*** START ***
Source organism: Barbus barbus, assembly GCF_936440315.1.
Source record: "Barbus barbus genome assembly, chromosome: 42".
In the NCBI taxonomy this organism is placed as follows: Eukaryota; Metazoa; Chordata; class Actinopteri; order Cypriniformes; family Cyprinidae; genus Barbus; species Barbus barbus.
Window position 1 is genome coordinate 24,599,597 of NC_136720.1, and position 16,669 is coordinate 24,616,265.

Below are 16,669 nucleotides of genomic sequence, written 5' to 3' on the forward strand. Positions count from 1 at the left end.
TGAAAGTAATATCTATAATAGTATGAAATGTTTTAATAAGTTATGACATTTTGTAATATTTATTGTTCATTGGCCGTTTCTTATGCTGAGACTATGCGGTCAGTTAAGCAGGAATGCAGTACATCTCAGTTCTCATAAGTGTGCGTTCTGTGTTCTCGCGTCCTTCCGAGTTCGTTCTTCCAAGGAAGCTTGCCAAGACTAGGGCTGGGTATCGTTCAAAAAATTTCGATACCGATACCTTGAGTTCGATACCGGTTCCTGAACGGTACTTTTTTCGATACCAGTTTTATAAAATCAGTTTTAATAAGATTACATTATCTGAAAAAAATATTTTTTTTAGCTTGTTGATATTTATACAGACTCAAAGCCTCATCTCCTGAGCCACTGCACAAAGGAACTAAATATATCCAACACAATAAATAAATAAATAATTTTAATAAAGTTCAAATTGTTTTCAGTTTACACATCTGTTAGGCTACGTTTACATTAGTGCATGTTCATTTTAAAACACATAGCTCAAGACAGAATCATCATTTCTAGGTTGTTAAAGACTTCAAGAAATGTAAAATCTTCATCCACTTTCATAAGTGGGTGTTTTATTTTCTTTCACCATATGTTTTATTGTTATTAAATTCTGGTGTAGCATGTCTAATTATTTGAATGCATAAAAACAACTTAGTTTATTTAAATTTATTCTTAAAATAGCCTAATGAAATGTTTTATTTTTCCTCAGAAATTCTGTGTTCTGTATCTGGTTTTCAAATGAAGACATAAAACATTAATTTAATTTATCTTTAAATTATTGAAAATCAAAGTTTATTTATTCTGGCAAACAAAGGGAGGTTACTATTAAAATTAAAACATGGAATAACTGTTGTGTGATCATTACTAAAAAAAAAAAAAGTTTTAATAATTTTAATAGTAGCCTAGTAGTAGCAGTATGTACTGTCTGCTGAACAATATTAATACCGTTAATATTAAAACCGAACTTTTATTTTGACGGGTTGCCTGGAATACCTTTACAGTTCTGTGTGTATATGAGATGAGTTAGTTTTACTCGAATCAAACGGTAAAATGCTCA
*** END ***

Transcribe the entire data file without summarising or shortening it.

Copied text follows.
Source organism: Barbus barbus, assembly GCF_936440315.1.
Source record: "Barbus barbus genome assembly, chromosome: 42".
In the NCBI taxonomy this organism is placed as follows: Eukaryota; Metazoa; Chordata; class Actinopteri; order Cypriniformes; family Cyprinidae; genus Barbus; species Barbus barbus.
Window position 1 is genome coordinate 24,599,597 of NC_136720.1, and position 16,669 is coordinate 24,616,265.

Below are 16,669 nucleotides of genomic sequence, written 5' to 3' on the forward strand. Positions count from 1 at the left end.
TGAAAGTAATATCTATAATAGTATGAAATGTTTTAATAAGTTATGACATTTTGTAATATTTATTGTTCATTGGCCGTTTCTTATGCTGAGACTATGCGGTCAGTTAAGCAGGAATGCAGTACATCTCAGTTCTCATAAGTGTGCGTTCTGTGTTCTCGCGTCCTTCCGAGTTCGTTCTTCCAAGGAAGCTTGCCAAGACTAGGGCTGGGTATCGTTCAAAAAATTTCGATACCGATACCTTGAGTTCGATACCGGTTCCTGAACGGTACTTTTTTCGATACCAGTTTTATAAAATCAGTTTTAATAAGATTACATTATCTGAAAAAAATATTTTTTTTAGCTTGTTGATATTTATACAGACTCAAAGCCTCATCTCCTGAGCCACTGCACAAAGGAACTAAATATATCCAACACAATAAATAAATAAATAATTTTAATAAAGTTCAAATTGTTTTCAGTTTACACATCTGTTAGGCTACGTTTACATTAGTGCATGTTCATTTTAAAACACATAGCTCAAGACAGAATCATCATTTCTAGGTTGTTAAAGACTTCAAGAAATGTAAAATCTTCATCCACTTTCATAAGTGGGTGTTTTATTTTCTTTCACCATATGTTTTATTGTTATTAAATTCTGGTGTAGCATGTCTAATTATTTGAATGCATAAAAACAACTTAGTTTATTTAAATTTATTCTTAAAATAGCCTAATGAAATGTTTTATTTTTCCTCAGAAATTCTGTGTTCTGTATCTGGTTTTCAAATGAAGACATAAAACATTAATTTAATTTATCTTTAAATTATTGAAAATCAAAGTTTATTTATTCTGGCAAACAAAGGGAGGTTACTATTAAAATTAAAACATGGAATAACTGTTGTGTGATCATTACTAAAAAAAAAAAAAGTTTTAATAATTTTAATAGTAGCCTAGTAGTAGCAGTATGTACTGTCTGCTGAACAATATTAATACCGTTAATATTAAAACCGAACTTTTATTTTGACGGGTTGCCTGGAATACCTTTACAGTTCTGTGTGTATATGAGATGAGTTAGTTTTACTCGAATCAAACGGTAAAATGCTCA